In an interview with Anthony Carfew (via YouTube), the couple said Prince Andrew proposed on a private trip to Scotland. When he proposed, he claims that he went down on both knees to ask her but admitted to being slightly surprised that she said yes. She responded, "When you wake up tomorrow, you can tell me it was all a huge joke."

"I haven't," he whispered. "He hasn't ... yet," she muttered. They laughed and teased throughout the interview, but the conclusion was thus: "We are a good team, good friends," she said. And the world united around them in support and goodwill. As a symbol of their engagement, Prince Andrew commissioned a unique ruby ring for her red hair (via Insider) surrounded with diamonds "that looked like rugby balls," he said. 

The wedding of Sarah Ferguson to Prince Andrew

On July 23, 1986, the cameras were trained on the future Duchess of York. The Mirror reports her gown was designed by British designer Lindka Cierach and was made of duchesse satin. Good Housekeeping remarked how it fit like a corset. It included bees and thistles embroidered on it, which were part of the Ferguson family crest. On the train, the letters A and S were embroidered in silver beads. Though the designer of her gown was not well-known, the wedding dress was immediately copied worldwide.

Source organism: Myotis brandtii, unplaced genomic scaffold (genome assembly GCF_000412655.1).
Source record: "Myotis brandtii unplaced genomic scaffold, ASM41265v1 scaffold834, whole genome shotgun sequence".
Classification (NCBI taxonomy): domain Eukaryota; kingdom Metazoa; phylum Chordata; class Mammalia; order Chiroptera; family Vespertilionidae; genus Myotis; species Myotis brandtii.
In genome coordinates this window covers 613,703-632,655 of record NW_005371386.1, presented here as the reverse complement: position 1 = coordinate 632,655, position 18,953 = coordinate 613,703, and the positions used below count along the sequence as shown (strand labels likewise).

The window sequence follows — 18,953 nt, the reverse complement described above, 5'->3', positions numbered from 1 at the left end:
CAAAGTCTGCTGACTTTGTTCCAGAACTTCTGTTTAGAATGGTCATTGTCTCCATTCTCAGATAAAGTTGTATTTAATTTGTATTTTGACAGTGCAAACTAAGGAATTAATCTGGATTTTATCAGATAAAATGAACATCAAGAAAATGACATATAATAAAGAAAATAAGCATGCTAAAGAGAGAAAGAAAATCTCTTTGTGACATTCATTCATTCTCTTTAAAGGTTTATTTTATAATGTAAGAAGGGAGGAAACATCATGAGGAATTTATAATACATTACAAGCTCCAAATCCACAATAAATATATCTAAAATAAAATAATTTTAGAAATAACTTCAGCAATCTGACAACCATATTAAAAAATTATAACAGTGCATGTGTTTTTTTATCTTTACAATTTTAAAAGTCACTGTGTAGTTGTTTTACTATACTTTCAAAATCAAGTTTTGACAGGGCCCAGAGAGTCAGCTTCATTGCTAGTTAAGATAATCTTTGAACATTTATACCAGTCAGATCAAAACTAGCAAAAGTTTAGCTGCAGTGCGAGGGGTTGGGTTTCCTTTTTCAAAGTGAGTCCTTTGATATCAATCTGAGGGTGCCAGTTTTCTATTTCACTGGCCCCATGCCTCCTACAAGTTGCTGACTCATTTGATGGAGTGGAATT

At first, Sarah Ferguson wore a large flower crown made of gardenias as she walked down the aisle because they were Andrew's favorite flower, The Express reports. As she left the church, she removed the flower crown and sported a new tiara gifted to her by the royal family, a symbol of her own entrance into royalty. A large 5-carat diamond sat atop platinum scrollwork. Ferguson has since worn it several times, even after her divorce. It is known as the York tiara since she was the Duchess of York. 

Years later, in an interview with Piers Morgan (via The Express), Ferguson described the day. "Like every bride's wedding day, it's a special day. And you've got a beautiful dress on. But you're standing there with the man you love. And then there are people out there who are wishing you so well. And it's just extraordinary."

Learning the ropes of royal life

After just a three-day private honeymoon on the queen's royal yacht, the young couple was forced to steam back to London to pick up the queen and continue with Ferguson's new in-laws on a tour. Ferguson admitted in a 1996 interview with Oprah that she was surprised by the rooms in Buckingham Palace they were given (only four) and the darkness of the rooms. She claimed they were only allowed to have 30-watt bulbs (via YouTube).